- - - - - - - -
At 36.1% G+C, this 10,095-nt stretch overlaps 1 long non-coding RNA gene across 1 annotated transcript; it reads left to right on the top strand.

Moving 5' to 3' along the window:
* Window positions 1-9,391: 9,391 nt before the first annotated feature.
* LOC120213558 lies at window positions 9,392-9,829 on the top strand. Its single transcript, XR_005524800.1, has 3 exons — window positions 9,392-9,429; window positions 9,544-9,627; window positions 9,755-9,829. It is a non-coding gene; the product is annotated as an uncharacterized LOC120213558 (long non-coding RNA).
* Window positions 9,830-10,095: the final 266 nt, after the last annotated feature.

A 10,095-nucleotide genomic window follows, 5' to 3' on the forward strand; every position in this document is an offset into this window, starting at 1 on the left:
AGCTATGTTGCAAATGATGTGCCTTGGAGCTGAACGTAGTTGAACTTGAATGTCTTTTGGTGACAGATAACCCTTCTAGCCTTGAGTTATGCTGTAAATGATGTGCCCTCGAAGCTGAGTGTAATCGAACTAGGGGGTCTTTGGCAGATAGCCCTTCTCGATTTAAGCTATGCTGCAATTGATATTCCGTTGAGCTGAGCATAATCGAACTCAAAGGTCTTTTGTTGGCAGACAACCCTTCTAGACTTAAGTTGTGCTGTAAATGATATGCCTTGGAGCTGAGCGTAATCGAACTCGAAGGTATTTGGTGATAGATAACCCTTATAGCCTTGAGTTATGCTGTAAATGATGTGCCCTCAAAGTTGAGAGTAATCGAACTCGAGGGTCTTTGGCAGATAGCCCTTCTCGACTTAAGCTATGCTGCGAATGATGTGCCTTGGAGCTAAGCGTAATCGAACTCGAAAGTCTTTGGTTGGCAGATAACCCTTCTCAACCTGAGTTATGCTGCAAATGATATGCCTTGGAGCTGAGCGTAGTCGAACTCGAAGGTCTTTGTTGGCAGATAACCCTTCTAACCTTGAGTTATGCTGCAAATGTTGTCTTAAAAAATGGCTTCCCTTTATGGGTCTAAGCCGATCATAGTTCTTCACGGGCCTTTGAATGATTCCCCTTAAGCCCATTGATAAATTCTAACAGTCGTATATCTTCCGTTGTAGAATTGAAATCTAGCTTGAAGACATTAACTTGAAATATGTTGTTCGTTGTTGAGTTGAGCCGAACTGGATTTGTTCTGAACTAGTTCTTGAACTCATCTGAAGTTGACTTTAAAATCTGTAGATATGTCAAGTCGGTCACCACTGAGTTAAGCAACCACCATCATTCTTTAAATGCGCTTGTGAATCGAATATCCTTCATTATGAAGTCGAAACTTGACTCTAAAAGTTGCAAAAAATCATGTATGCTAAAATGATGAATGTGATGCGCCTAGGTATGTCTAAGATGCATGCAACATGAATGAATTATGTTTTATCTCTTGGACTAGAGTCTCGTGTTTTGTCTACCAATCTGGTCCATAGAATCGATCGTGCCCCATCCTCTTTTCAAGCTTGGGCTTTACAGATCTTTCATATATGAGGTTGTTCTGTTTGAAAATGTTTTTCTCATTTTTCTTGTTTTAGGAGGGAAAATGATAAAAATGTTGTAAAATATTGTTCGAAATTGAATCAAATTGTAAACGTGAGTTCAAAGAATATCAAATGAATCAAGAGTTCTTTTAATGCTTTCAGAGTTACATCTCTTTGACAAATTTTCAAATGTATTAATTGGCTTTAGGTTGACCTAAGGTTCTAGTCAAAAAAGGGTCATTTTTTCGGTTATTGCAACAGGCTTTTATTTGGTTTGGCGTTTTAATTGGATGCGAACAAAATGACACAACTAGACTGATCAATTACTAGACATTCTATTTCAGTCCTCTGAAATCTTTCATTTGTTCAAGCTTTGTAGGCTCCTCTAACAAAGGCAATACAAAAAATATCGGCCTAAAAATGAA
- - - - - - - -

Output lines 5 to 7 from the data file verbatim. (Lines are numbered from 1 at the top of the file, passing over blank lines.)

* Window positions 9,830-10,095: the final 266 nt, after the last annotated feature.

A 10,095-nucleotide genomic window follows, 5' to 3' on the forward strand; every position in this document is an offset into this window, starting at 1 on the left:
AGCTATGTTGCAAATGATGTGCCTTGGAGCTGAACGTAGTTGAACTTGAATGTCTTTTGGTGACAGATAACCCTTCTAGCCTTGAGTTATGCTGTAAATGATGTGCCCTCGAAGCTGAGTGTAATCGAACTAGGGGGTCTTTGGCAGATAGCCCTTCTCGATTTAAGCTATGCTGCAATTGATATTCCGTTGAGCTGAGCATAATCGAACTCAAAGGTCTTTTGTTGGCAGACAACCCTTCTAGACTTAAGTTGTGCTGTAAATGATATGCCTTGGAGCTGAGCGTAATCGAACTCGAAGGTATTTGGTGATAGATAACCCTTATAGCCTTGAGTTATGCTGTAAATGATGTGCCCTCAAAGTTGAGAGTAATCGAACTCGAGGGTCTTTGGCAGATAGCCCTTCTCGACTTAAGCTATGCTGCGAATGATGTGCCTTGGAGCTAAGCGTAATCGAACTCGAAAGTCTTTGGTTGGCAGATAACCCTTCTCAACCTGAGTTATGCTGCAAATGATATGCCTTGGAGCTGAGCGTAGTCGAACTCGAAGGTCTTTGTTGGCAGATAACCCTTCTAACCTTGAGTTATGCTGCAAATGTTGTCTTAAAAAATGGCTTCCCTTTATGGGTCTAAGCCGATCATAGTTCTTCACGGGCCTTTGAATGATTCCCCTTAAGCCCATTGATAAATTCTAACAGTCGTATATCTTCCGTTGTAGAATTGAAATCTAGCTTGAAGACATTAACTTGAAATATGTTGTTCGTTGTTGAGTTGAGCCGAACTGGATTTGTTCTGAACTAGTTCTTGAACTCATCTGAAGTTGACTTTAAAATCTGTAGATATGTCAAGTCGGTCACCACTGAGTTAAGCAACCACCATCATTCTTTAAATGCGCTTGTGAATCGAATATCCTTCATTATGAAGTCGAAACTTGACTCTAAAAGTTGCAAAAAATCATGTATGCTAAAATGATGAATGTGATGCGCCTAGGTATGTCTAAGATGCATGCAACATGAATGAATTATGTTTTATCTCTTGGACTAGAGTCTCGTGTTTTGTCTACCAATCTGGTCCATAGAATCGATCGTGCCCCATCCTCTTTTCAAGCTTGGGCTTTACAGATCTTTCATATATGAGGTTGTTCTGTTTGAAAATGTTTTTCTCATTTTTCTTGTTTTAGGAGGGAAAATGATAAAAATGTTGTAAAATATTGTTCGAAATTGAATCAAATTGTAAACGTGAGTTCAAAGAATATCAAATGAATCAAGAGTTCTTTTAATGCTTTCAGAGTTACATCTCTTTGACAAATTTTCAAATGTATTAATTGGCTTTAGGTTGACCTAAGGTTCTAGTCAAAAAAGGGTCATTTTTTCGGTTATTGCAACAGGCTTTTATTTGGTTTGGCGTTTTAATTGGATGCGAACAAAATGACACAACTAGACTGATCAATTACTAGACATTCTATTTCAGTCCTCTGAAATCTTTCATTTGTTCAAGCTTTGTAGGCTCCTCTAACAAAGGCAATACAAAAAATATCGGCCTAAAAATGAA